The neighborhood of Hunts Point, in the South Bronx, is forbidding in the early morning hours. Lodged beneath a knot of expressways, river on all sides, its dark industrial streets are lined with low barbed wire-edged buildings. A non-stop stream of long-haul trucks rumbles in from all over, with fresh edible cargo, billions of pounds each year—vegetables, meat, fish. That’s why we’re here. Where the Bronx and East Rivers meet sits the New Fulton Fish Market, the oldest in the U.S., and the second largest on the planet after Tokyo.
The action starts early at the New Fulton Fish Market: Monday through Friday at one a.m. Outside, in a fog lit by the sprawling warehouse, trucks park higgledy-piggledy. They make a maze that hi-lo forklifts whiz around, beeping. Men in hoodies huddle over wet cardboard boxes. They argue. They smoke. One guy starts jumping rope. And here comes a young dude waving a heavy steel hook, as big as his face, asking for our parking ticket.
That’s the first thing you notice at the market, all the guys have hooks. As in Captain Hook: big and sharp, with wooden butts. They use them like extensions of their arms, like second nature. “I’ve never once used it as a weapon,” says Ed Cruci, one of the first fish sellers we stop to talk with. “I couldn’t work without it. I wouldn’t even come onto the floor without it. The only thing we don’t do with our hooks is masturbate. Just to show you how versatile this tool is.”
Inside, on the floor, the activity continues. The long space is generously partitioned into areas by wholesaler. Within each area, so many fish washed up and staring in the bright cold florescent light! All colors and kinds: snappers, swordfish, tuna, mullet, pompano, perch, sea bass, shark, skate. On ice, their silvery skin and eyes shine like jewels. A man runs his hand over the backs of crayfish packed tight and, briefly, the whole box comes alive.
“After forty-one years, I still like it. I still like what I’m doing,” Robert DiGregorio tells us. He’s the resident tuna expert, with a book on the topic to prove it.Tuna Grading and Evaluation: The Complete Tuna Buyer’s Handbook, available on Amazon. “I like to handle the fish. I feel like I’m fulfilling God’s plan for the tuna. Feeding the people. I’m just a link in the chain.”
In 1972 DiGregorio came home from the Marines with no clear next step. A friend brought him down to the market, and that was that. It’s a story many of the guys at the market share. Jerry Phillips, another fish seller, came into the business through his older brother thirty years back. At that time, the Fulton Fish Market was actually down on Fulton Street, in Manhattan, near Wall Street and the South Street Sea Port, close to where the market first opened in 1807. “In summer, you had the sun rising over the Brooklyn Bridge. It was great,” Phillips recalls. Another fish seller butts in. “It was a real shit hole,” he says. Cobblestone streets. No fork lifts. “When it snowed, we got snowed on. When it rained, we got rained on.” And yet the old market was exciting. On that, they can agree. “You had all these girls flashing their boobs. You didn’t know if someone was getting murdered or shot. In the old days, everything went. Barbara Streisand. Nick Nolte. Everyone made a movie down there. And we had to deal with the gangsters!”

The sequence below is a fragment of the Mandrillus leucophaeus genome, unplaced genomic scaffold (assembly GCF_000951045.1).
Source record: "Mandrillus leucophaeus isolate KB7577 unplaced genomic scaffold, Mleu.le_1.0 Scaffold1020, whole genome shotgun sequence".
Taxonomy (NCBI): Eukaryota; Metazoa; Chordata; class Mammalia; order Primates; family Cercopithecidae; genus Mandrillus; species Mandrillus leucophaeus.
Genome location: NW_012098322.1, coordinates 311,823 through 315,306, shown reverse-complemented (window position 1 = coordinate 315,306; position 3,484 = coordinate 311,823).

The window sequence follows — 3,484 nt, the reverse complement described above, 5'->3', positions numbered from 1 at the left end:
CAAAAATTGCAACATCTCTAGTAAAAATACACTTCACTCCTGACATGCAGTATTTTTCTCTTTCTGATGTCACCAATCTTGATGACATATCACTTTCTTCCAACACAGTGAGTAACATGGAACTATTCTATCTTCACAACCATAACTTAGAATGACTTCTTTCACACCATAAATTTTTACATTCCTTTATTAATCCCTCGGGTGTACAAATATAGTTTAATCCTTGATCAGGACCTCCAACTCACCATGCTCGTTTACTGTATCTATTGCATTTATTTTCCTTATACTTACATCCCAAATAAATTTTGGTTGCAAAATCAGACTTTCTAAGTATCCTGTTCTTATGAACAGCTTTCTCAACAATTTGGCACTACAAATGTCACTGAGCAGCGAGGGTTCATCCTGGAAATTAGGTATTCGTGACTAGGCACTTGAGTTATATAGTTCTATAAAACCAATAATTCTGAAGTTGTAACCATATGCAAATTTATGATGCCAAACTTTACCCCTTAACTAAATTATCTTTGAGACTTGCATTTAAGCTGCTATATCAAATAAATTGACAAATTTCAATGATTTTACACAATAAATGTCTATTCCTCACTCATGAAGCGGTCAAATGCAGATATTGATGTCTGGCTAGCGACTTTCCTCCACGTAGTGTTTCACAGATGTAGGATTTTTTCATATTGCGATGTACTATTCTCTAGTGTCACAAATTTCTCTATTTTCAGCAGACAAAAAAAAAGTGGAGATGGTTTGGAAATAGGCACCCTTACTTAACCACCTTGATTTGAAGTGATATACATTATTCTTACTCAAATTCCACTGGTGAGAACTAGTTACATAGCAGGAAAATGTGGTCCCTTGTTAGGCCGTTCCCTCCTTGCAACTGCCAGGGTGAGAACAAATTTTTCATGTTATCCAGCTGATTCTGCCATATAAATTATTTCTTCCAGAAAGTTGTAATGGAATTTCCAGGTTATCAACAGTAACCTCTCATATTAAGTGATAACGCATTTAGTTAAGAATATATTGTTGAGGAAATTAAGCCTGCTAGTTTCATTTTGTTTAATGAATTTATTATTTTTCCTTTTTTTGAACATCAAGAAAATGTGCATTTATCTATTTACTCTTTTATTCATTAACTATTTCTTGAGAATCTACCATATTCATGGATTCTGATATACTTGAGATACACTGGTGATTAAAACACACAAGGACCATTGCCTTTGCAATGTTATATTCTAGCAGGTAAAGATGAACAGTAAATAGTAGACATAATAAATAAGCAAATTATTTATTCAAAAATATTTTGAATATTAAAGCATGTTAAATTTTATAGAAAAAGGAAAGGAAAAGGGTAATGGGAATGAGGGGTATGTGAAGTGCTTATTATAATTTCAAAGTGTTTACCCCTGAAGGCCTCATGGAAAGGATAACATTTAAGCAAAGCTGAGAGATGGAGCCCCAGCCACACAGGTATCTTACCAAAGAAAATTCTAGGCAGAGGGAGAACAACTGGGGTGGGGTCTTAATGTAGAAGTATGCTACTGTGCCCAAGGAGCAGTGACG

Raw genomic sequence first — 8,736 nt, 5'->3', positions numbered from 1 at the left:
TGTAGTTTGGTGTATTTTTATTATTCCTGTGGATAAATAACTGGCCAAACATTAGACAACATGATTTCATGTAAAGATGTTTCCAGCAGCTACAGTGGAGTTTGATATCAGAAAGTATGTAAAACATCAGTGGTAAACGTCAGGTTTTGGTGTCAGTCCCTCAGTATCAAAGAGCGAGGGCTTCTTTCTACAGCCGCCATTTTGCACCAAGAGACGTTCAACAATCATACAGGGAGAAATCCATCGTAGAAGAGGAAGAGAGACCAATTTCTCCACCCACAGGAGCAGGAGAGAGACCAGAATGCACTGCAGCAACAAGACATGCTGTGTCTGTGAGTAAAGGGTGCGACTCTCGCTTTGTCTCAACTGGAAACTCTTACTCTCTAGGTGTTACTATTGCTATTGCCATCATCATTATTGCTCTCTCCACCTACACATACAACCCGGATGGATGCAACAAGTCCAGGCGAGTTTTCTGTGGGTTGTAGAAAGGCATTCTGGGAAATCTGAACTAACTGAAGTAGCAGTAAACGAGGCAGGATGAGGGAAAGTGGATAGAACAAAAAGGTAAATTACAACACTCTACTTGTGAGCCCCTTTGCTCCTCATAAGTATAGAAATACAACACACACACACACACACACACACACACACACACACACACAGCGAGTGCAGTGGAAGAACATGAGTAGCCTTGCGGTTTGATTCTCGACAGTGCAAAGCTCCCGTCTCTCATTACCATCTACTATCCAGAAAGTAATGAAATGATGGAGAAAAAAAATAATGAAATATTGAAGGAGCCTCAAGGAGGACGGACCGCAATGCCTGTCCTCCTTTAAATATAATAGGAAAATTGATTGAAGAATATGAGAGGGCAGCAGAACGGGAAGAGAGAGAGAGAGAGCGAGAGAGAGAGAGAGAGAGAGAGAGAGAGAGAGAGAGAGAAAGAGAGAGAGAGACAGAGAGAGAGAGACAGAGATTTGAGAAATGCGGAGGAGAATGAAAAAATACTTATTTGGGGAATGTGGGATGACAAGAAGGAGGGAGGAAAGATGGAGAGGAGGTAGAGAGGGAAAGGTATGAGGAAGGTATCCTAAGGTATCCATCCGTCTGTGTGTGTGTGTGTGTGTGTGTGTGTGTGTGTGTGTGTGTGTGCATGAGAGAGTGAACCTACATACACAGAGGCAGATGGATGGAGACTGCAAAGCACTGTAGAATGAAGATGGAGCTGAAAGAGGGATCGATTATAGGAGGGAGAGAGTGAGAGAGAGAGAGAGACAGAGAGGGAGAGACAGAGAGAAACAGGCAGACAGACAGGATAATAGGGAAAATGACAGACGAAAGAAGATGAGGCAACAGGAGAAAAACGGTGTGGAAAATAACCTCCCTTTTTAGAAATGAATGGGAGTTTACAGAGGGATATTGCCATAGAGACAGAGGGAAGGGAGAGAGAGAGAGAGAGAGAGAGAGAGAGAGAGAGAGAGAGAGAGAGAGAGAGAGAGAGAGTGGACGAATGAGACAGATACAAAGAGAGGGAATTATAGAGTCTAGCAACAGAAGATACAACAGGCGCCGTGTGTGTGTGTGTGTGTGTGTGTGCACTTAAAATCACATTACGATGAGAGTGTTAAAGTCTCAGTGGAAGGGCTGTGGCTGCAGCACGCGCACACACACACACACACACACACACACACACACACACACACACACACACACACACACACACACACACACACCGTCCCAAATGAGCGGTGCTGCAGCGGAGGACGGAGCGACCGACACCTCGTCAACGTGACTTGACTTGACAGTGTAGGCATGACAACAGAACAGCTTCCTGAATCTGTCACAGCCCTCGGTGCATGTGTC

In 2005 the market moved up to its current location in the South Bronx, a much improved, custom-built, four hundred thousand square foot facility, with ample refrigeration and mechanical movers. According to the New Fulton Fish Market Cooperative, the market is now home to thirty-seven wholesale operations that handle about one third of New York’s total seafood demand, and about five percent of U.S. seafood sales. That’s millions of pounds of seafood daily, up to three hundred varieties, with annual sales in the billions.
Tim Wilkisson’s family has been responsible for a lot of that business. They’ve been at it for four generations, over a hundred thirty years. “I was going to be the next Jacques Cousteau. Didn’t work out. No money in it,” says Wilkisson wryly. In fact, he dropped out of college in his third year to help his father and his mother, then in need of open heart surgery. His father begged him not to. “Thank God I did,” Wilkisson goes on. “I got to work side by side with my father for a year. Then one day he took a heart attack in my arms, and I drove him to the hospital.” It was then that his father, with a formal salute, handed over the heart of his business, a little black book with all his customers’ details. “So at age 22, I’m running the oldest fish company there is. It was a big reality check.”
Wilkisson’s stepson—a lanky teen with long hair in a black stocking cap—heaves a shovel to spread some fresh ice on the snapper. Wilkisson takes out an iPhone and starts flicking through photos. He wants to introduce us to the next generation in the business: a smiling baby boy holding both toes. “It’s in our blood,” he says. “Some people are in it. Some people aren’t.”
A whole day passes at the fish market before the rest of the city gets out of bed. “You can still make a living in the world being honest,” Wilkisson wants us to know. “You don’t need to be a scum bag.”
Photos by J.R. Sheetz.